Today We Celebrate Rare Disease Day
This rare disease day I find myself humbled.
We were celebrating the milestone of 2 years hospital free when I found myself, yet again, sleeping alongside my daughter in her hospital bed, wondering what the next day would bring.
Of the last 15 days we spent 8 of them in the hospital, reminding me that my daughter’s journey with PFIC is not normal. She is rare.
Anxiety, Fear, Uncertainty..these feelings were back in the driver seat. Living each day waiting impatiently for which direction her lab work would go, which was the only indicator for what her liver was silently doing on the inside. Watching her itch, again, for the first time in 5 years. Feeling defeated.
This time a new word crept in.
Resilience is the capacity to withstand or to recover quickly from difficulties: toughness. (https://languages.oup.com/google-dictionary-en/)
Being resilient doesn’t have any impact on the biology of the disease. I can not change my daughter’s situation with resilience. But I can take control of my reaction. I can take control of a completely unfortunate and unfair circumstance, and work toward finding solutions.
I can work in partnership with her doctors to become informed on what is known, and to understand what knowledge is yet to be gained through research.
I can educate my daughter to be her own advocate, and to speak up about what she experiences to raise disease awareness.
I can allow myself to grieve, while learning coping skills to manage my stress to improve my reaction to our day to day burdens.
I can be a partner in research and work with those who are working to better the outcome for both her and the broader PFIC community.
I do not have to give up.
The PFIC Network’s theme for rare disease day this year is Rare and Resilient Resources. The staff and volunteers at the PFIC Network have worked to bring a 5-part webinar series to our rare community to help teach us skills that will help with our resilience. We are very grateful to Caitlin Shneider, Doctoral Student of Clinical Psychology, who has volunteered her time and expertise to bring this resource to our community. When we were creating the series, I had no idea that it would hit so close to home.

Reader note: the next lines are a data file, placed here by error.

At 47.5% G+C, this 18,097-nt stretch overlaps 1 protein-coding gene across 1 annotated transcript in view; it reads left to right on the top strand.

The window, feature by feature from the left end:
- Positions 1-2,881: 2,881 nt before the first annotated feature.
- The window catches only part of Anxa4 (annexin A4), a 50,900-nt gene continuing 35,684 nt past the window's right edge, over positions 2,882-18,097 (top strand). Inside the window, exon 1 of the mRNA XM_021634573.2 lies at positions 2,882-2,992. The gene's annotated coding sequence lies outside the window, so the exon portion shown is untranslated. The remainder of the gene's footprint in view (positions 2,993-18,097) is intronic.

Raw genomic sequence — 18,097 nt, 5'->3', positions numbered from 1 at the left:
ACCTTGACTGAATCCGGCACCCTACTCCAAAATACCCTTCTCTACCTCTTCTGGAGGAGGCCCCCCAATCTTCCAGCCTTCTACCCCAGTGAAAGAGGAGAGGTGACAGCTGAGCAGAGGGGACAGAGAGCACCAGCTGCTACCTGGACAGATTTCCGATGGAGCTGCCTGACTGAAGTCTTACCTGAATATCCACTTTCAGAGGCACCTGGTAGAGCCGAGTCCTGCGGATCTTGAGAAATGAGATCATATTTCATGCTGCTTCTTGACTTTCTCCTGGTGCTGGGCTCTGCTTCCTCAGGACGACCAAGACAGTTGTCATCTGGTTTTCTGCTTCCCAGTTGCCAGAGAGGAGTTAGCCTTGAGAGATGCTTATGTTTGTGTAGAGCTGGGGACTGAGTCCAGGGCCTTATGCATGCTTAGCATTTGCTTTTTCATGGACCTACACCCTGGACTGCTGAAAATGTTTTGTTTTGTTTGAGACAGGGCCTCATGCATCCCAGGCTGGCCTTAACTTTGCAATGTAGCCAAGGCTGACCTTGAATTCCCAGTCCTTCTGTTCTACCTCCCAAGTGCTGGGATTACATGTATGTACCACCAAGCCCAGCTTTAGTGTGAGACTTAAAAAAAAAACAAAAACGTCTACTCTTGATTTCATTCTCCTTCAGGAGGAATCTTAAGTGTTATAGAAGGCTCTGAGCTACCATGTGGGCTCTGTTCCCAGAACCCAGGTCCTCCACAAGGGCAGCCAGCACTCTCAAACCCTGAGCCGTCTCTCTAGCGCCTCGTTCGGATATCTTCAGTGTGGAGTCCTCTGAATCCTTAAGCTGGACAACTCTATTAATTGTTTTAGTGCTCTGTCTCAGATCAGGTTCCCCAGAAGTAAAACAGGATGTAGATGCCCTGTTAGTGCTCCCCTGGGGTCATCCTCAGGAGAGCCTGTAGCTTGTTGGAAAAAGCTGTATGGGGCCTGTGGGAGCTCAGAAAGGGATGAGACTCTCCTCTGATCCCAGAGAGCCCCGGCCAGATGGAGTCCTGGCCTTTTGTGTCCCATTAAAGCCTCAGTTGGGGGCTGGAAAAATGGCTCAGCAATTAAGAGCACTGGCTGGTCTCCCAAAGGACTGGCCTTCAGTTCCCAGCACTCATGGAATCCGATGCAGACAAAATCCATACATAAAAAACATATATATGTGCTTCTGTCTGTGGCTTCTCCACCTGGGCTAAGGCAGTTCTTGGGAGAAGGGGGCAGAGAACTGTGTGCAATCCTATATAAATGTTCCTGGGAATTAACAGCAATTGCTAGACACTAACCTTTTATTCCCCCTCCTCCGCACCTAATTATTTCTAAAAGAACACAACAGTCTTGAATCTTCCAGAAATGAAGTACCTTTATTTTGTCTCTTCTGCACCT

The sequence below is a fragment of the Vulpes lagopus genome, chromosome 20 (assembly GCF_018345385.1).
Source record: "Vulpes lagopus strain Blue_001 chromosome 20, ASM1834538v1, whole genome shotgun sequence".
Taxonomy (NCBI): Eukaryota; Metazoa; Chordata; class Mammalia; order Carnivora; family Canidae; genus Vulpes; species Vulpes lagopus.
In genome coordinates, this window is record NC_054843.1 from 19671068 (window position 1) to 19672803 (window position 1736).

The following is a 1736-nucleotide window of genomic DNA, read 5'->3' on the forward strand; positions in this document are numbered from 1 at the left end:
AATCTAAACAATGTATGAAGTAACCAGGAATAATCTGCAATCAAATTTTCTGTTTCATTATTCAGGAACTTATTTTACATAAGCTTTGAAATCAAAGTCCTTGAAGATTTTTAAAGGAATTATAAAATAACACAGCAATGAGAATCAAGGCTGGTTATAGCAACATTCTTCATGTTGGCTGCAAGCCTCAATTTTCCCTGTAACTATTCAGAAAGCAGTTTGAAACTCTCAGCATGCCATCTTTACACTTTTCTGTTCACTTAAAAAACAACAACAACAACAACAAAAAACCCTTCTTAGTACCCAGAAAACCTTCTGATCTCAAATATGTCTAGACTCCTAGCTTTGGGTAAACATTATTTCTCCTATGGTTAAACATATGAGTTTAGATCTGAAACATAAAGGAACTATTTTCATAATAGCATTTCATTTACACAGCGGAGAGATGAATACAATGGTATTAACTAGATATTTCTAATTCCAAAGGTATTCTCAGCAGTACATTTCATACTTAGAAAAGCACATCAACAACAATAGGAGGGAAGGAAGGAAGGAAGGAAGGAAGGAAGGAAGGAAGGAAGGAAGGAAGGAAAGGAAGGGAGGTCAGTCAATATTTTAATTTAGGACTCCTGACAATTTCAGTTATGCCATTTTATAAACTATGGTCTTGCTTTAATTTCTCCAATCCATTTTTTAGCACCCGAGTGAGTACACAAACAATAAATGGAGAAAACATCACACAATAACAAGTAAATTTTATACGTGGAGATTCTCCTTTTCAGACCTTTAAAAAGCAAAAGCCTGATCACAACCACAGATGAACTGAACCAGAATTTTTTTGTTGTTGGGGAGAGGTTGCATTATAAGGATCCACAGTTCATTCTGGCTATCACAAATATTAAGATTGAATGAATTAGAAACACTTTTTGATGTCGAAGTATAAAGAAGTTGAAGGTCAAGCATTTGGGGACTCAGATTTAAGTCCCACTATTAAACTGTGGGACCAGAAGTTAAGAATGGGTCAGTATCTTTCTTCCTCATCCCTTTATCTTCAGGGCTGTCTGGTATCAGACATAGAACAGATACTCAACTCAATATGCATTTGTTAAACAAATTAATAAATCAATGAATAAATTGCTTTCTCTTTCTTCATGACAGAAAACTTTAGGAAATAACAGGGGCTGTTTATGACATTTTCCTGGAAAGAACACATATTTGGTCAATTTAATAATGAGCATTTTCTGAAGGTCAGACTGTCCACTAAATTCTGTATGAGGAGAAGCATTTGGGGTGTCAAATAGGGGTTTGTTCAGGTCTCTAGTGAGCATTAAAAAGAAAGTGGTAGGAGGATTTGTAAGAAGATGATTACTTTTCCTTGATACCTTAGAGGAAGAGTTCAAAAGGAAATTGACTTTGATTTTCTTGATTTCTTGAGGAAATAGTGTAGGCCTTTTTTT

When a fellow parent asked me how Cedar was doing, I found myself telling her that she “narrowly avoided further need for treatment at this time, but it’s only a matter of time before we’re right back here.” Her response: “A narrow avoidance is still an avoidance, and that’s great for now.”
The PFIC community is strong. We need each other, because only we understand each other. We are a strong and resilient community, who find ourselves facing a sometimes impossible uphill battle.
I want to end with a message of gratitude.
I am grateful for the patient and parent community, who are willing to support each other through times of need.
I am grateful to the clinician, research and scientific community, who work tirelessly to learn about this disease and work toward finding solutions
I am grateful to industry and biotech partners, regulators and policy makers, who work toward creating the solutions that can help combat the burden of the disease
I am grateful for the PFIC Network staff and volunteers, who work tirelessly to advocate and make an impact on the broader global community, and
I am grateful to the broader network of support for rare diseases, including Global Genes, NORD, Eurordis and the Chan Zuckerberg Initiative, who all work to elevate the voice of the collective rare disease community to accelerate the cause for the greater good
I am privileged to serve as Executive Director of the PFIC Network, working daily to provide resources and opportunity to the community who experience PFIC and related diseases. We are in this together for the long haul, bound by unfortunate circumstances but strong by the ever nature of our connection.
Executive Director, Co-Founder
Mom of Cedar, PFIC 2